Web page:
February 12, 2008

Why The Polls Can't Be Trusted

The 2008 New Hampshire Presidential Primaries were notable in that the actual results of the Democratic primary differed greatly from pre-election polls. Here's a breakdown of a few pre-election poll numbers, with the actual results of the Primary listed below:

We all know about Hillary’s 11th hour “teary-eyed” appeal, you know, where she lamented how this election is “very personal” and “not just political,” and that “some people think elections are a game.” And then, just as we think the former First Lady has cast aside petty partisan discourse, even for a minute, she pulls a fast one and rips into a subtle but acute criticism of her chief rival, arguing:

“but some of us are right and some of us are wrong. Some of us are ready and some of us are not. Some of us know what we will do on day one, and some of us have not really thought that through well enough.”

But I digress…

Most pundits declared this the principal factor in Hillary’s triumph in New Hampshire. Given my desire to avoid repeating the obvious, I’d like to explore a couple other reasons why the pre-election polls erred so egregiously:

1) Selection Bias due to the demographic gap between supporters of Clinton and Obama:

A principal reason for the discrepancy is a selection bias that resulted from the demographic gap (in terms of education levels) between Clinton supporters and Obama supporters. CNN exit polls in New Hampshire showed that 43% of postgraduates supported Obama, compared to only 31% for Clinton. Among high school graduates, 46% supported Clinton compared to 31% for Obama. Clinton carried the vote among those without a high school diploma by an astonishing 61% to 25% margin.

Evidence also shows that less-affluent citizens are much less likely to participate in surveys and polls than affluent citizens. Since Obama earns the bulk of his support from the more affluent (as demonstrated above), it is very likely that a larger proportion of Obama supporters participated in pre-election polls than did Clinton supporters, thus skewing the poll results. This phenomenon is what researchers refer to as a non-response error, or selection bias.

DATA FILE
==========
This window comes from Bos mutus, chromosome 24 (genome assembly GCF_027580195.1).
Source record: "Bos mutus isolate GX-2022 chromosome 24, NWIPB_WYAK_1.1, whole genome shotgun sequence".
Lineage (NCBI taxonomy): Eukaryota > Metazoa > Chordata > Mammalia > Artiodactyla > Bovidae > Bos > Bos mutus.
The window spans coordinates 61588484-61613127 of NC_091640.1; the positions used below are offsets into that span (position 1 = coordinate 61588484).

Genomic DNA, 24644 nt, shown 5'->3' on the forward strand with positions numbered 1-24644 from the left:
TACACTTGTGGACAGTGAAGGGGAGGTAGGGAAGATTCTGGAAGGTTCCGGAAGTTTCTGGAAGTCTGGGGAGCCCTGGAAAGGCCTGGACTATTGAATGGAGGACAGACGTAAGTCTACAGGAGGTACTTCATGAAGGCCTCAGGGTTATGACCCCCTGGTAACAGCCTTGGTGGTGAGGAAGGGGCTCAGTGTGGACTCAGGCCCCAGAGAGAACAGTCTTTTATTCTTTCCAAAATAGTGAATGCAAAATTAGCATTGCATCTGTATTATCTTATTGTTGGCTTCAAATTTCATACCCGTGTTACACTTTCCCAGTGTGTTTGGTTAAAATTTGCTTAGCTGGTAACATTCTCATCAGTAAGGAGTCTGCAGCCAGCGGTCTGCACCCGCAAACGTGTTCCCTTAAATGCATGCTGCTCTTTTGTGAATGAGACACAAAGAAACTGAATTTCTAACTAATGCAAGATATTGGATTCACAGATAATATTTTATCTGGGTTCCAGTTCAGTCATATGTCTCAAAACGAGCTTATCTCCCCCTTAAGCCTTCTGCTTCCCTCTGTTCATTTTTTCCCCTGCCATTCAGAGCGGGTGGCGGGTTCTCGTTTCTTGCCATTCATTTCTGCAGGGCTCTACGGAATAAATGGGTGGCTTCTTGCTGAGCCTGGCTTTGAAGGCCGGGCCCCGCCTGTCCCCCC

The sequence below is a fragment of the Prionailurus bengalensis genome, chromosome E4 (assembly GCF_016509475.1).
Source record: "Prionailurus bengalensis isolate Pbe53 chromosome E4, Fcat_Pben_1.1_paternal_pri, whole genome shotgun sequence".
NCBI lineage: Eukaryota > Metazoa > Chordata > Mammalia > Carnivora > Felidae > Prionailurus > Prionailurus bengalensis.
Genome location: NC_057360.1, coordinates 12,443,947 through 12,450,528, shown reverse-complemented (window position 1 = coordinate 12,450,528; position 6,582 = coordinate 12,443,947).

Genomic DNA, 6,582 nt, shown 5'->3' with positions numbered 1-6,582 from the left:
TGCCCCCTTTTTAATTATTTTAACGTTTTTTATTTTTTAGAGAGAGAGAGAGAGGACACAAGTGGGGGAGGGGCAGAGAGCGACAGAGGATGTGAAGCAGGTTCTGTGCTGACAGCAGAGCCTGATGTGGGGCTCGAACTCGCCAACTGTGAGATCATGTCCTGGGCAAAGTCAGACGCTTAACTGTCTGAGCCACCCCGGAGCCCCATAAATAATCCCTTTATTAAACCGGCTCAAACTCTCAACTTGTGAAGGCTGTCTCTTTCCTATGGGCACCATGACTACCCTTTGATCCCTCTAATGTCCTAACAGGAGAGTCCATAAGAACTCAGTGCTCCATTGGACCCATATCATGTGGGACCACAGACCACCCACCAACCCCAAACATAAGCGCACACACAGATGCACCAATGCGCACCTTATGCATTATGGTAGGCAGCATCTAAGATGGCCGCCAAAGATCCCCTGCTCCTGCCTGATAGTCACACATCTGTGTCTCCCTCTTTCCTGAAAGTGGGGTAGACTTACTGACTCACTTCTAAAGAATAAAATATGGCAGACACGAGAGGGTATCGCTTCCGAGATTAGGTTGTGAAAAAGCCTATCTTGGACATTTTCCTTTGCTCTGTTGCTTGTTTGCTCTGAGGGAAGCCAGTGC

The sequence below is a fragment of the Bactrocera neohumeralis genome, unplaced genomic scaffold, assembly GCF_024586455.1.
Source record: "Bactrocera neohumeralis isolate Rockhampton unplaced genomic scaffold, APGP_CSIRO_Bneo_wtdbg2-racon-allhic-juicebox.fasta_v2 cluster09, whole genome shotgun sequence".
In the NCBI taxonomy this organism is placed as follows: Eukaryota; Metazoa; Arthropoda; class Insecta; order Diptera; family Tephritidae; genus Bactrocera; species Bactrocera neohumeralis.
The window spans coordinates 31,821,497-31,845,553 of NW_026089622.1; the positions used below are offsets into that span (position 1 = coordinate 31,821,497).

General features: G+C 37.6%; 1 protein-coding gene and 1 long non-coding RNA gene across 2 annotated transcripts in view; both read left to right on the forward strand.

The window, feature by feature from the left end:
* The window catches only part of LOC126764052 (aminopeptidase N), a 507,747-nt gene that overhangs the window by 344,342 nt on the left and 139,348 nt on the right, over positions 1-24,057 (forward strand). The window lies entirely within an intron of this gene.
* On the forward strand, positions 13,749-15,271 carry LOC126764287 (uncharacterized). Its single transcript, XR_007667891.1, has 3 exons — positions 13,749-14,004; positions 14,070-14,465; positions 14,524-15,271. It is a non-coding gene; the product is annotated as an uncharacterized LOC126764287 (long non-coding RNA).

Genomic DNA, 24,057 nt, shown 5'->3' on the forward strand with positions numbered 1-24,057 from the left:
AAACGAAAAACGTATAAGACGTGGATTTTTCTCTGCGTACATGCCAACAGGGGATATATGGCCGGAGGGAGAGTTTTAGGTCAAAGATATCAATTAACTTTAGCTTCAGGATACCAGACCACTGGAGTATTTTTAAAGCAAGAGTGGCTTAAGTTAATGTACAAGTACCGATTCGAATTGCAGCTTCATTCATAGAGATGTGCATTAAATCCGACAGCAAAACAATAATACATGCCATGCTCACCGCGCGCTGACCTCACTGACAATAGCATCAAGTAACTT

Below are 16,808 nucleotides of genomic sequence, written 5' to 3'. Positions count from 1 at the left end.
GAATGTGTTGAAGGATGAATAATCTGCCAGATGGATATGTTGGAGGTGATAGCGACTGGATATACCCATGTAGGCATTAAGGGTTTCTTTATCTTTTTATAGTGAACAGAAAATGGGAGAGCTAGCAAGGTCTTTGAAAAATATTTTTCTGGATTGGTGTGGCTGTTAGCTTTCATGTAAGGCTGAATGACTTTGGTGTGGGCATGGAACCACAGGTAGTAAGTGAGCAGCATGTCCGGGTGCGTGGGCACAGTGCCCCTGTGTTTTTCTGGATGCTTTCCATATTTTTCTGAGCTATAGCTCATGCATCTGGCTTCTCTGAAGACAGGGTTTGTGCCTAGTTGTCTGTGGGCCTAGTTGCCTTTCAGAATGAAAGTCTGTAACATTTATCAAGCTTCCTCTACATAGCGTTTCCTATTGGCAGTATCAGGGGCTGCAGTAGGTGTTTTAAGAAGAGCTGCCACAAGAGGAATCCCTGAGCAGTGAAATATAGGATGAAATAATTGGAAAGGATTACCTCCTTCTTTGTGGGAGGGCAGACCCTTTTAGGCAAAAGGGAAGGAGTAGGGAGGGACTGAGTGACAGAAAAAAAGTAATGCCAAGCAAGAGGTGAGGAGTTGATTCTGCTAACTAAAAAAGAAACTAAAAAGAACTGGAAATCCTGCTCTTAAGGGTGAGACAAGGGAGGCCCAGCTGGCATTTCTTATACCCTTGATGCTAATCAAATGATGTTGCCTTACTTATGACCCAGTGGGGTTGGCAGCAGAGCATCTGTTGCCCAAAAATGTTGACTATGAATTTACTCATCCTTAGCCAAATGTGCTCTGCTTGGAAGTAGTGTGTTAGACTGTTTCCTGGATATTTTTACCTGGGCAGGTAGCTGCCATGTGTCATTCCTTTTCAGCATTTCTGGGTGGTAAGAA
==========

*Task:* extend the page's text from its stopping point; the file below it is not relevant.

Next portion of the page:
2) Defection of Independent Voters to McCain:

Next, by heavily favoring Obama, the pre-election polls may have worked to his disadvantage among independents in New Hampshire, who can vote in either the Democratic or the Republican primary. Obama earned ample support in his Iowa Caucus victory among registered independents, with as many as 40% of registered independents jumping on his bandwagon. Independents in New Hampshire, seeing that pre-election polls showed Obama with an 11% lead, may have decided to swing to the Republican side and cast their vote for McCain, another favorite among independents.

Pre-election polls showed that the Republican race was very close and that the Democratic race was not. Independents, who tend to respond more favorably to Obama and McCain, may have decided that McCain needed their vote more than Obama. Thus, I posit that while these independent voters supported Obama in pre-election polls, they swung their vote to another well-liked candidate (McCain) perceived to be in greater need of their independent votes. It was a strategic vote, and it ended up costing the Illinois Senator in the end.

So what am I getting at? The next time you glance at the polls and think they’re reliable, think again.